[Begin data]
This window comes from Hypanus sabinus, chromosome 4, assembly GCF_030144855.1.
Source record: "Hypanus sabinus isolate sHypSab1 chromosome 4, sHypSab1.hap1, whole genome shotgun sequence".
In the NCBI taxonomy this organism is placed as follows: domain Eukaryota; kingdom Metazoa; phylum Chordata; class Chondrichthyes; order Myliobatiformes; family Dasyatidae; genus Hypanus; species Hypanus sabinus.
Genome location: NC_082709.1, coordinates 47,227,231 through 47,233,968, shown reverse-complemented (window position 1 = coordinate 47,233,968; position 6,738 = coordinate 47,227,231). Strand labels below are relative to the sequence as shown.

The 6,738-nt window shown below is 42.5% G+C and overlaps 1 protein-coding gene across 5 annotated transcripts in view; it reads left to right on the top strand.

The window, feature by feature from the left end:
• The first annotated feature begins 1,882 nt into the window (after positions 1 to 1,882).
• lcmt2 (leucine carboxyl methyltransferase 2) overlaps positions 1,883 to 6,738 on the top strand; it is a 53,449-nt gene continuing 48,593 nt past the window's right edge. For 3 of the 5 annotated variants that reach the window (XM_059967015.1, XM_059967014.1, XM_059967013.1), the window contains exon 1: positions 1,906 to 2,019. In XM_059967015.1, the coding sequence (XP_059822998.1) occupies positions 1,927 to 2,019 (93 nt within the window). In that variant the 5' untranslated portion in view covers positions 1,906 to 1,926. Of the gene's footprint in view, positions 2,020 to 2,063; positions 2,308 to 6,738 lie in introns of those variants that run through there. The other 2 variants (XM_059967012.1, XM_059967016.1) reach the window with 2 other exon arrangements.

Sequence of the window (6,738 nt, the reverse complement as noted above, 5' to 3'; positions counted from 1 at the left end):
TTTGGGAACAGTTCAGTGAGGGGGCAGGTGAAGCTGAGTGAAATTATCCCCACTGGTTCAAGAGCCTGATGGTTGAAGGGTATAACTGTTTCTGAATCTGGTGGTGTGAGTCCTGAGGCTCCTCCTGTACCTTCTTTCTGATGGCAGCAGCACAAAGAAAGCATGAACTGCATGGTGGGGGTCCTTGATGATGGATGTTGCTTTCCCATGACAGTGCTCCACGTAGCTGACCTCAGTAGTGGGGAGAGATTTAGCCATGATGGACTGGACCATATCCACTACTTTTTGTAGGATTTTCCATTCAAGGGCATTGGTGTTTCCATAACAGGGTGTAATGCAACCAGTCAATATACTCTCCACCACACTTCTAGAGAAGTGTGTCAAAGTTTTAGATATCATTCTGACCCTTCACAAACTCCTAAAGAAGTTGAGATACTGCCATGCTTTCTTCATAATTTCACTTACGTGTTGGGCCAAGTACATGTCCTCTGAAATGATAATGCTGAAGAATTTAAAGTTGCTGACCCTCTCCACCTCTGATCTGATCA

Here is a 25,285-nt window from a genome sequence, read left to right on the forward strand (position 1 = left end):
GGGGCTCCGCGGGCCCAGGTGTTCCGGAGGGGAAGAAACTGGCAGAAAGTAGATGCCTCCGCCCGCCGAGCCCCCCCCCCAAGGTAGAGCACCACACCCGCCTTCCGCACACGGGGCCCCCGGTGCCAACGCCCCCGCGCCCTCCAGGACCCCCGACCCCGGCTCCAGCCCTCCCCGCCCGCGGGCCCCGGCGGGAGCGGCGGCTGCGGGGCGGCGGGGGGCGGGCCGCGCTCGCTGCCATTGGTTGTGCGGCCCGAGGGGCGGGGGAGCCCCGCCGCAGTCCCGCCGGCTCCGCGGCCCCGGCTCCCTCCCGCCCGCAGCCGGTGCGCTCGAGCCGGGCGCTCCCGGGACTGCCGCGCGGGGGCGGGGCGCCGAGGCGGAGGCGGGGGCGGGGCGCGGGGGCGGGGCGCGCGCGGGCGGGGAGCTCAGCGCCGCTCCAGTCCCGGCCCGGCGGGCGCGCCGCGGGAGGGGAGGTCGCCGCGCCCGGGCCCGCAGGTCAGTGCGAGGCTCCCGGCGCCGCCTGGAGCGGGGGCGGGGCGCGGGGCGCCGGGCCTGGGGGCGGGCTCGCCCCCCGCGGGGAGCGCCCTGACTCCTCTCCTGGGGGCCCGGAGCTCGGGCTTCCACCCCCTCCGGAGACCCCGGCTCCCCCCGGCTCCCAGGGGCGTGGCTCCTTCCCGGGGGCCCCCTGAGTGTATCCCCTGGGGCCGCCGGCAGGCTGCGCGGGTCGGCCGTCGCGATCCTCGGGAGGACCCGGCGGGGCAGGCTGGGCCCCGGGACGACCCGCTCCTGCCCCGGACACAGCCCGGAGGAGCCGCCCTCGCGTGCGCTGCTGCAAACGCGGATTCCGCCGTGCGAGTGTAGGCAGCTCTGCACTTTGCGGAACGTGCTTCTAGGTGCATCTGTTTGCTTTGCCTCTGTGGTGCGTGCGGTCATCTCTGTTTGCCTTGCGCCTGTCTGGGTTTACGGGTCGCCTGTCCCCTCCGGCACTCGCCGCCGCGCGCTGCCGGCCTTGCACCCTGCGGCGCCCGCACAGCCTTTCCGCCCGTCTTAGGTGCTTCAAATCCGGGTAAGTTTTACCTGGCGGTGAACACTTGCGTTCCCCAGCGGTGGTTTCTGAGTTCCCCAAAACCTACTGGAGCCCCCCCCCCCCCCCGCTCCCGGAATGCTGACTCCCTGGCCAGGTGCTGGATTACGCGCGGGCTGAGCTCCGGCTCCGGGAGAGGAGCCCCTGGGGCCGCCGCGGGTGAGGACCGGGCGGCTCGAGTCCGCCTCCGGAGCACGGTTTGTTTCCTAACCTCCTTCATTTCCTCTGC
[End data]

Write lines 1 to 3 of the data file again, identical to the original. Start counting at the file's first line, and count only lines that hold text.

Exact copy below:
This window comes from Hypanus sabinus, chromosome 4, assembly GCF_030144855.1.
Source record: "Hypanus sabinus isolate sHypSab1 chromosome 4, sHypSab1.hap1, whole genome shotgun sequence".
In the NCBI taxonomy this organism is placed as follows: domain Eukaryota; kingdom Metazoa; phylum Chordata; class Chondrichthyes; order Myliobatiformes; family Dasyatidae; genus Hypanus; species Hypanus sabinus.